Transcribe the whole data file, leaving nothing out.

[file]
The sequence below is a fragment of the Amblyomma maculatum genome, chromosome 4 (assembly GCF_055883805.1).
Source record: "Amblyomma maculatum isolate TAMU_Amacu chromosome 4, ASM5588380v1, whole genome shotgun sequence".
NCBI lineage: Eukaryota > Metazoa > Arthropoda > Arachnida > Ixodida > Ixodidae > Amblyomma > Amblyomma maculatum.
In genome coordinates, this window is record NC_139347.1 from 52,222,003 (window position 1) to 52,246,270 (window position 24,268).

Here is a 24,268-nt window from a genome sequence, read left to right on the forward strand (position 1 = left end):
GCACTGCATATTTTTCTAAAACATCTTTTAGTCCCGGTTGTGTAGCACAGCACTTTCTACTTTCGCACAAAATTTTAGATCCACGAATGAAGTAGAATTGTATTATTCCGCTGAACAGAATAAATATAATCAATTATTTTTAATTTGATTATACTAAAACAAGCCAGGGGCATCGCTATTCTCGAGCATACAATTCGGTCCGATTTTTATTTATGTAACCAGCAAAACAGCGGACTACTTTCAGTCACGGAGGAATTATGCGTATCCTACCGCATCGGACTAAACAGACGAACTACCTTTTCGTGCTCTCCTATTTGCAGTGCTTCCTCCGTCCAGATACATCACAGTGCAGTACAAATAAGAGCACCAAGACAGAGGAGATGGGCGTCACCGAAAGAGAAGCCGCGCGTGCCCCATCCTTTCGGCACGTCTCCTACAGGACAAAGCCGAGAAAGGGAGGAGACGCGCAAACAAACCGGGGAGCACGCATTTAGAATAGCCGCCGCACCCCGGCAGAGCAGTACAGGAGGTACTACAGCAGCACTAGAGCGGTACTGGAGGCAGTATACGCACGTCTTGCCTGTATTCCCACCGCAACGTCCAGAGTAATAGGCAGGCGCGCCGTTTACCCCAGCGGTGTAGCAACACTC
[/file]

The sequence below is a fragment of the Amblyomma maculatum genome, chromosome 4 (assembly GCF_055883805.1).
Source record: "Amblyomma maculatum isolate TAMU_Amacu chromosome 4, ASM5588380v1, whole genome shotgun sequence".
NCBI lineage: Eukaryota > Metazoa > Arthropoda > Arachnida > Ixodida > Ixodidae > Amblyomma > Amblyomma maculatum.
In genome coordinates, this window is record NC_139347.1 from 52,222,003 (window position 1) to 52,246,270 (window position 24,268).

Here is a 24,268-nt window from a genome sequence, read left to right on the forward strand (position 1 = left end):
GCACTGCATATTTTTCTAAAACATCTTTTAGTCCCGGTTGTGTAGCACAGCACTTTCTACTTTCGCACAAAATTTTAGATCCACGAATGAAGTAGAATTGTATTATTCCGCTGAACAGAATAAATATAATCAATTATTTTTAATTTGATTATACTAAAACAAGCCAGGGGCATCGCTATTCTCGAGCATACAATTCGGTCCGATTTTTATTTATGTAACCAGCAAAACAGCGGACTACTTTCAGTCACGGAGGAATTATGCGTATCCTACCGCATCGGACTAAACAGACGAACTACCTTTTCGTGCTCTCCTATTTGCAGTGCTTCCTCCGTCCAGATACATCACAGTGCAGTACAAATAAGAGCACCAAGACAGAGGAGATGGGCGTCACCGAAAGAGAAGCCGCGCGTGCCCCATCCTTTCGGCACGTCTCCTACAGGACAAAGCCGAGAAAGGGAGGAGACGCGCAAACAAACCGGGGAGCACGCATTTAGAATAGCCGCCGCACCCCGGCAGAGCAGTACAGGAGGTACTACAGCAGCACTAGAGCGGTACTGGAGGCAGTATACGCACGTCTTGCCTGTATTCCCACCGCAACGTCCAGAGTAATAGGCAGGCGCGCCGTTTACCCCAGCGGTGTAGCAACACTC